Ethan Osten is a writer, a co-chair of the Saint Paul Bicycle Coalition, an avid cyclist and bus rider, and generally a pretty boring guy. He lives in Saint Paul's North End.

11 thoughts on “Mapping Renters and Owners in Central Saint Paul

      1. John Maddening

        Well, I know that one was a rental property until spring, when it was purchased by the couple who live there now. Another, the woman has owned and lived there longer than we have (8 years).

        As to the other two, I have figured out that I am mistaken on one, and I’m not 100% sure of the other. But yeah, two are definitely listed as rentals when they are not.

        1. Scott Walters

          It does take a while for the classification change to work its way through the Ramsey County system. Also, some people lie. The house next door to us has been rental for a few years, and is listed as homestead.

      2. Peter Bajurny

        My guess is that they haven’t filed Homestead paperwork yet.

        Homesteaded properties is a good analogue for owner occupied properties but it’s not 100% perfect (probably like 99.99% accurate). My mom has owner occupied her house for about a year now, but is just now filing to have it homesteaded because it took this long for her previous home to sell.

  1. David MarkleDavid Markle

    50% renters is a low figure compared to my neighborhood in Minneapolis. I’d wager that far fewer than 10% of the units in Cedar Riverside are owner occupied.

    1. Ethan OstenEthan Osten Post author

      Saint Paul neighborhoods are structured a bit differently than Minneapolis neighborhoods. If “Cedar-Riverside” also included Seward and part of Longfellow, for example, you’d have much lower numbers.

      But they’re also clearly very different cities, especially in the central bits.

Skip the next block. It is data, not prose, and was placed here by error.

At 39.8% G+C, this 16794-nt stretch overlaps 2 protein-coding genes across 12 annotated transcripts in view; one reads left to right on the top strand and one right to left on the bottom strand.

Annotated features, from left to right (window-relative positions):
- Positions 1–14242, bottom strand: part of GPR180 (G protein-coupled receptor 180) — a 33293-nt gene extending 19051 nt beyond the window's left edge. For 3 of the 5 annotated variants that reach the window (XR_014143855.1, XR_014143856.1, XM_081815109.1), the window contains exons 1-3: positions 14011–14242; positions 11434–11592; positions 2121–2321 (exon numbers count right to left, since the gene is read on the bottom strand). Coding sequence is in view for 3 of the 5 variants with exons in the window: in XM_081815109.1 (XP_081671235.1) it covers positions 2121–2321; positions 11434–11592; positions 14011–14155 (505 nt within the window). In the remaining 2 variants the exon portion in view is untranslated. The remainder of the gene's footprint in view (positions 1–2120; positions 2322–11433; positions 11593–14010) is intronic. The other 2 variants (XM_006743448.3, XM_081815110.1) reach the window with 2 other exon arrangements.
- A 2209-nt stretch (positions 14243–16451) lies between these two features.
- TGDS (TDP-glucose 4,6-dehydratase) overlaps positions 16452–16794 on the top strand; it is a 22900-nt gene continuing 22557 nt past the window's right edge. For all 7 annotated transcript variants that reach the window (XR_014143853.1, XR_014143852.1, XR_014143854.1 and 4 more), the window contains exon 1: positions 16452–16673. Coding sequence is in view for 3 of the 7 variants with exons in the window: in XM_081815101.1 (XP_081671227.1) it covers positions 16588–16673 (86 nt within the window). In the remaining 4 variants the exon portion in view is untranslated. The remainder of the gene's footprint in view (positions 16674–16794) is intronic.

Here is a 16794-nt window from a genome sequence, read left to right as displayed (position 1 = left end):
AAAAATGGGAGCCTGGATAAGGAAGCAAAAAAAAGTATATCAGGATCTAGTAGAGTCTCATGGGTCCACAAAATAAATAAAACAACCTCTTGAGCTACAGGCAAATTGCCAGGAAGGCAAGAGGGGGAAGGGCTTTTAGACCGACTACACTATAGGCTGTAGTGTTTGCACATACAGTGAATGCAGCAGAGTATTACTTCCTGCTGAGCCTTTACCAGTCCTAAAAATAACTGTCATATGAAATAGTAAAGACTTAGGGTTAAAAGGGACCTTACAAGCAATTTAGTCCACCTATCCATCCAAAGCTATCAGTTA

2. David MarkleDavid Markle

    Yes, Seward and Longfellow have higher percentages of home ownership than Cedar Riverside. The casual observer will note the large apartment buildings of the MPHA Cedars complex, the Riverside Plaza complex. the 7 Corners Apartments building, and several newer large apartment buildings: a lot of units. But there’s something about the rest of the housing that’s peculiar to the history of Cedar Riverside stemming from the period of roughly 1970-1990.

    Developers Keith Heller and Gloria Segal scooped up most of the housing east of Cedar Avenue, in the meantime built Cedar Square West (now Riverside Plaza) west of Cedar, and then lost control of their holdings that got repossessed by the government.. A group of neighborhood activists, working with several city council members and one developer (who had recently headed the Minneapolis HRA) redeveloped–mostly rehabbed–those east-of-Cedar properties in a series of heavily subsidized and insider-oriented projects that effectively (improperly, in my view) excluded other developers including potential home owners. A quasi-collective little rental conglomerate was the result–reflecting a political philosophy that led some to call the operation “Moscow on the Mississippi.”

    With few exceptions the units have remained taxed at home owner rates but without property rights for the residents. At first the rent levels remained low but eventually rose pretty much to market levels. For many years the West Bank CDC has been the general partner in the successive groups of tax shelter limited partnerships.

    Of course much more could be added to this brief account.